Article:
Nurseryman Ric Dykzeul stands at the entrance of Palos Verdes Begonia Farm, reflecting on the landmark Torrance nursery’s announcement that it will be closing its doors for good in early October.
“People walk around red-eyed while they’re shopping for their last plants,” observes the soft-spoken Dykzeul. “They call on the phone saying, ‘How can you do this to me?’ One woman told me she’d been buying plants here since she was a little girl. Her grandmother used to bring her here.”
As Dykzeul speaks, a woman stops to touch him on the arm. “My two favorite department stores, Buffums and Bullock’s, are both closed,” she announces with growing passion. “They’ve discontinued my favorite brand of lingerie. My bank branch has been shut down because it merged with another bank. And now this.”
Like other Southern California nurseries, the 56-year-old Begonia Farm suffered tremendous losses during the region’s drought in the early 1990s. “The drought really kicked everything into gear,” recalls Begonia Farm’s owner, John Bauman, 47, whose great-grandfather started the business selling tuberous begonias to locals in the 1940s. “In 1990-'91 with the water rationing, our business dropped 45% overnight. People didn’t water so they didn’t buy plants. It was a badge of a good neighbor to have a brown lawn. We hoped when the drought ended, business would pick up but since our area was hit so hard by the recession and the aerospace cutbacks, we couldn’t regain momentum.”
Further complicating matters is the fact that everybody from supermarkets to behemoth home improvement centers now sell plants.
“I have--I mean, I had--40 employees,” says Bauman. “I used to have 70. People came in here expecting service and we gave it to them. But you can’t make a living, or keep up payroll, when your competitors are selling plants at a loss to attract customers.”
Begonia Farm’s customer service often went over and above the call of duty. Dykzeul was known to drive past customers’ houses just to see how new plants were faring, and one customer recalls bringing up a tame-looking echium only to be gently quizzed by the cashier: Do you know how big this plant gets? Are you sure you have room? Only after she was satisfied that the customer understood what she was getting into did the cashier ring up the sale.
Situated just off Pacific Coast Highway in a prime residential location, Begonia Farm--which was, in fact, for many years a working begonia farm--used to be surrounded by celery fields, Walteria Lake and little else. “I grew up in the business,” says Bauman. “People would wander around and when they found a begonia they wanted to buy, they’d place a colored flag next to it so the nurseryman could dig it up for purchase. Well, when I was a kid, I used to run out and switch the flags.”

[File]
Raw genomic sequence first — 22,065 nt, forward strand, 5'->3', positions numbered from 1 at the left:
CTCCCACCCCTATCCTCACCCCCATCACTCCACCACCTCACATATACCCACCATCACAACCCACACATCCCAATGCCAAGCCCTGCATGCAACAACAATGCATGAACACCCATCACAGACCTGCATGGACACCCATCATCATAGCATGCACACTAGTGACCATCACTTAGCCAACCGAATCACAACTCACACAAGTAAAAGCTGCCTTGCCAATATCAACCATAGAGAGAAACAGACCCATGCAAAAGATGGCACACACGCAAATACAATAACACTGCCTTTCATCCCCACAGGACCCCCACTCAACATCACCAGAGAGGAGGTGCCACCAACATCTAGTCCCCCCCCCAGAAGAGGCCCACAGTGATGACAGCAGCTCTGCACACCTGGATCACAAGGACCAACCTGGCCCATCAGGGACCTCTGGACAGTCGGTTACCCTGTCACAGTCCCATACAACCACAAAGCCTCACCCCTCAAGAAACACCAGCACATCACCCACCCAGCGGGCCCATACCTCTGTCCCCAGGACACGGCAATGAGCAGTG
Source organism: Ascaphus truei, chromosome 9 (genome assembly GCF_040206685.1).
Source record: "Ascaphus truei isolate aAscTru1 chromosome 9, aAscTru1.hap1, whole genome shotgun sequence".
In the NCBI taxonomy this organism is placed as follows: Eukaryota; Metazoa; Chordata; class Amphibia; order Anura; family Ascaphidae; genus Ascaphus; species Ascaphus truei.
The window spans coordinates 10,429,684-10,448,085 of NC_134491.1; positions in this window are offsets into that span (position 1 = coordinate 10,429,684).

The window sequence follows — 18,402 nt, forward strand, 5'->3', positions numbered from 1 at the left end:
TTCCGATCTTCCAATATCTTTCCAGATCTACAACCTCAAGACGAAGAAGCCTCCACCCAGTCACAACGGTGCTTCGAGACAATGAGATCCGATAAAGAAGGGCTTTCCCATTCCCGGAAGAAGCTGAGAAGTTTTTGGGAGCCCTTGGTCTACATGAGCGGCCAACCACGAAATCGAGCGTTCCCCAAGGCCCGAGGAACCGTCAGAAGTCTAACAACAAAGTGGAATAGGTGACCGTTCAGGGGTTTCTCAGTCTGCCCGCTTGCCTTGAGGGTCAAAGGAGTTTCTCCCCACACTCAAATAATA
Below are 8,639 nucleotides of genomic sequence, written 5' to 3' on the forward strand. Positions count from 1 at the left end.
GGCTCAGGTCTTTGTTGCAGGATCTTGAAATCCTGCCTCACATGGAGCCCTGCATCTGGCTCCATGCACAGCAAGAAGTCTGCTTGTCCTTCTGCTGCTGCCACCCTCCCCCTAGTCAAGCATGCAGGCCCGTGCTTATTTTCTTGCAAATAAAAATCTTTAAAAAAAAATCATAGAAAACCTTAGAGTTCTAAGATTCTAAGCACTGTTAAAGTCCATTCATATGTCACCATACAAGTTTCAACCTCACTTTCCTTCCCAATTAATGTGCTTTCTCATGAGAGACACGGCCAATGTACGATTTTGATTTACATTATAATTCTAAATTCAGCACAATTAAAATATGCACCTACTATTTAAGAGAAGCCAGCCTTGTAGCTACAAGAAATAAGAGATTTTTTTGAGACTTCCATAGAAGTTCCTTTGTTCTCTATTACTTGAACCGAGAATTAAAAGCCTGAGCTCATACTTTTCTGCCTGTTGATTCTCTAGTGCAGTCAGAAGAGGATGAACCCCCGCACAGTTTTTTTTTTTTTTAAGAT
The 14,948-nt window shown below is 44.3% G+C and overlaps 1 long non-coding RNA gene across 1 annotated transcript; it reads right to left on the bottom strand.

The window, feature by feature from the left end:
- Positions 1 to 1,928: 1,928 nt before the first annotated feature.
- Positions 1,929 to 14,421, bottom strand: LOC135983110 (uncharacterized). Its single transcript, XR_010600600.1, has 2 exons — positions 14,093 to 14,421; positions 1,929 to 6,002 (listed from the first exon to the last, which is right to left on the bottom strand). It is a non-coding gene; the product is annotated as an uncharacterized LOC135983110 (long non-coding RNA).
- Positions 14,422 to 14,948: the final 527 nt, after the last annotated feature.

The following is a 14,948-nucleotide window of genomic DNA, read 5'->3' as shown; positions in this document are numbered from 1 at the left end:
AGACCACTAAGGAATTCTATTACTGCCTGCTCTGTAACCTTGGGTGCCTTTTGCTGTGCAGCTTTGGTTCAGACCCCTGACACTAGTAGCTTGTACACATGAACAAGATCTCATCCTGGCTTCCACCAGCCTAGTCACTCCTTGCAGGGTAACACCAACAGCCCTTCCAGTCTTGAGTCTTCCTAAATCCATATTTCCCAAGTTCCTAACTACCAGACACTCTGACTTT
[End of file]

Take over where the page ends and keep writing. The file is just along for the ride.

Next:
Bauman admits he only recently confessed this prank to his parents.
“On the weekends everyone in the family--even those who had other jobs--would get out to plant seedlings and take the little paint brushes to pollinate the begonias,” he says. “And this is still a family-run business. My wife has worked here since 1975 and my son started working here the last few summers.”
As Bauman speaks, his father, Jack, pokes his head in to say good night. The elder Bauman still comes in to work, sitting in his “plant doctor” chair inside the nursery and chatting with customers about crab grass, beneficial insects and debating the virtues of sod versus seed lawns. On any Sunday afternoon, you can see people waiting patiently in line to ask Jack Bauman a question or to confer with him about a rascally looking bug.
“There’s something wonderful about walking through a family-owned nursery, especially on a quiet weekday morning,” says Lili Singer, a Los Angeles-based horticultural consultant and editor of Southern California Gardener. “It’s a feeling you can’t get when you have to walk past a warehouse store’s ladders and the screen doors to get to the plants.
“It’s a shame Begonia Farm is closing its doors.” she says. “Not only for the people in the South Bay who patronized the nursery for years but also for what the loss of another independent nursery means to Southern California. Once all the good nurseries are gone, where will we go to find different plants? And who’ll be left to fill those orders when wholesale growers are forced by economics to grow the same cookie-cutter varieties?”
As they pick through a box of leftover holiday ornaments, Charlie and Roma Thompson agree that they’re going to miss this place. “Especially at Christmas time,” says Roma. “It always looked so beautiful the way they decorated the trees.”
Charlie nods solemnly. “Coming here always felt like an outing.”